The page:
29 January 2012 ~ 1 Comentario

Ideologues and managers

By Carlos Alberto Montaner

(FIRMAS PRESS) It’s great that Newt Gingrich and Mitt Romney are facing off for the leadership of the Republican Party. The members of that tribe will have to choose between two politicians different in every respect, each with his own virtues and limitations. Gingrich is a good ideologue, Romney a good manager. Some observers talk about “the Goldwater Republicans versus the Rockefeller Republicans.”

I give the word “ideologue” a positive connotation that it doesn’t have in English, at least in the United States. To me, it’s someone who has a theoretical view of the society in which he lives, of the history he shares with his compatriots, of the State freely segregated to resolve common conflicts and give sense and form to coexistence. The ideologue, in a democratic world, tries by peaceful means to accommodate reality to his intellectual suppositions and tries to guide his compatriots in the direction of the ideal country he has in mind. Jefferson was an ideologue. John F. Kennedy and Ronald Reagan also were, though to a lesser degree.   

The manager, on the other hand, feeds on experience, more than on theoretical schemes. He is a practical solver of problems. He loves common sense above everything else. He does not have – nor does he need – an overall view of history or a profound perception of human beings. They may even get in his way. To him, these are metaphysical conceptualizations useful to formulate great theories but not to increase production, provide jobs and avoid difficulties. To managers, governing is to ceaselessly improve the quality of life of voters. Franklin Delano Roosevelt was a manager. So were George Bush Sr and Bill Clinton.

There are great U.S. presidents who were ideologues and others, equally fine, who were managers. The Republican Teddy Roosevelt was an extraordinary president, whom we must describe as an ideologue. Grover Cleveland, a Democrat, was a magnificent president along the line of managers, until the 1893 crisis came upon him and he had to sail into the wind until 1897, when his second term ended.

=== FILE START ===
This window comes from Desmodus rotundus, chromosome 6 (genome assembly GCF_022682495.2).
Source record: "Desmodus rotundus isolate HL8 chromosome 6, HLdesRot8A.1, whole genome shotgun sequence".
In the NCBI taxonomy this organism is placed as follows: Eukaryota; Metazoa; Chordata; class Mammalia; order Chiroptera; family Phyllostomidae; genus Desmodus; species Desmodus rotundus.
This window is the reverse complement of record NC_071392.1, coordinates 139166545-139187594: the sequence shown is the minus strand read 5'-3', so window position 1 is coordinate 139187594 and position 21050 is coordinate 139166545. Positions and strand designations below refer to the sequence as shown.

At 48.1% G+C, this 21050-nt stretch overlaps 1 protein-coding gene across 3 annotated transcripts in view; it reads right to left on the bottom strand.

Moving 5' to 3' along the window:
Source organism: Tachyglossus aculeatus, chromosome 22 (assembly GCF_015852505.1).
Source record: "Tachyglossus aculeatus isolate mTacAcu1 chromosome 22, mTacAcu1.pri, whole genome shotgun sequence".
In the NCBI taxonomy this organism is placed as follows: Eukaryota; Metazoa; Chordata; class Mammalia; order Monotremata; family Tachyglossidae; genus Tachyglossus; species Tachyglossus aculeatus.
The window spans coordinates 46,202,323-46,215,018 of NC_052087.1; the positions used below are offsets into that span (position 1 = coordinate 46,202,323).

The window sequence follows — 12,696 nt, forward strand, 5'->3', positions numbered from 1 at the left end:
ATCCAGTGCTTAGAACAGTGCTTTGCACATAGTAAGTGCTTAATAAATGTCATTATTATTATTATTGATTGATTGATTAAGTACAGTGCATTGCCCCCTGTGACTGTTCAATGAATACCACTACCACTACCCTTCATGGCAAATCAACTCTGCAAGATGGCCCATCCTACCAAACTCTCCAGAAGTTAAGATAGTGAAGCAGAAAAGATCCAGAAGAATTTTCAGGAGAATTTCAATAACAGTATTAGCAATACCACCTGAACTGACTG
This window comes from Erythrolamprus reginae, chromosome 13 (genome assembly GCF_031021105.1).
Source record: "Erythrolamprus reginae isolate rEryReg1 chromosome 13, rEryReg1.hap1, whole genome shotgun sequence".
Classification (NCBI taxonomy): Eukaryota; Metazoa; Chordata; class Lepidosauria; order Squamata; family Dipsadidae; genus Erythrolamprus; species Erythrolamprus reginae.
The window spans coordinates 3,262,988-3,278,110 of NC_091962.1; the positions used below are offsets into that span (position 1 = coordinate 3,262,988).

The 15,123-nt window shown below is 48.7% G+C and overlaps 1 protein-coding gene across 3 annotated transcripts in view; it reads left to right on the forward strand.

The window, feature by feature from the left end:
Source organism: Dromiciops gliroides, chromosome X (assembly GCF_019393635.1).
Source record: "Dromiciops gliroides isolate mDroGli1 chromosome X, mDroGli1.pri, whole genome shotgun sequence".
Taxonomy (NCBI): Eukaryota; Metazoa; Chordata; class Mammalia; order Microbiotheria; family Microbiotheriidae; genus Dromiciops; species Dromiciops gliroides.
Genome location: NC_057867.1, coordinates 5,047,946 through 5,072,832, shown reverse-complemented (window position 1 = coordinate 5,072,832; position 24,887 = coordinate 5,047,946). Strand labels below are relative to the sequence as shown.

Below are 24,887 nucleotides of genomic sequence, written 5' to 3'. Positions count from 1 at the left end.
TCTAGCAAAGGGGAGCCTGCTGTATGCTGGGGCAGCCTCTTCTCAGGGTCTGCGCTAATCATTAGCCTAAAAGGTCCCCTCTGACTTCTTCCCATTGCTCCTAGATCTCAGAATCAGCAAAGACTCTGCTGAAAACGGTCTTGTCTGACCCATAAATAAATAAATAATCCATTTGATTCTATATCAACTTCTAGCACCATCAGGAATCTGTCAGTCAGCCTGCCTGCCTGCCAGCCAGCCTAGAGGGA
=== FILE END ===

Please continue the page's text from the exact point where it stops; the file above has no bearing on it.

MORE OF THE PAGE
Perhaps the suitability of ideologues or managers depends on the moment. In 1933, when U.S. voters elected F.D.R., they were looking for a great manager who could rescue the country from the recession that began in 1929. At that instant, the only danger was the huge economic debacle. In 1981, when Reagan defeated Jimmy Carter and entered the White House, the Americans’ morale was touching bottom. The country had lost the Vietnam War, the Iranian ayatollahs had impunely kidnapped a handful of Americans, inflation was nearing 20 percent and it seemed that the Soviet Union was destined to rule the planet. The Americans elected an ideologue so he could free them from pessimism and the nation could regain the leadership it had lost.” 

Of course, the dispute for power in the United States is not only between ideologues and managers. There are at least two other categories: the heroes and the political operators. George Washington, Andrew Jackson, Zachary Taylor and Ulysses S. Grant became presidents because they were very skillful warriors. Two of them, Washington and Jackson, triumphed as presidents and left a positive mark in the nation’s history. Grant, in turn, was disappointing, while poor Taylor died of diarrhea shortly after entering the White House. Ike Eisenhower, the victorious general of World War Two, was a heroe who governed in the style of a manager and did a magnificent job.

Then there’s the political operators, people who rise to power because they know how to handle people and complex situations but have no prevailing key feature. Generally, they’re masters of intrigue. Some become excellent presidents, like Harry S. Truman, and others fail terribly, like Richard M. Nixon. Obama is a remarkable political operator.

Perhaps the most extraordinary case is that of Abraham Lincoln, an extremely skilled political operator who was asked to deal with the tragedy of the Civil War, became an ideologue forced to define the course of the nation in its bitterest moment, did not neglect his managerial responsibilities and died as a hero, beloved by millions of his compatriots. That is why many U.S. historians consider him the best president in the nation’s history: he synthesizes and summarizes the features and virtues of the great leaders.

One Response to “Ideologues and managers”

  1. ricardo 29 January 2012 at 12:56 pm Permalink

    Buen analisis y buen articulo

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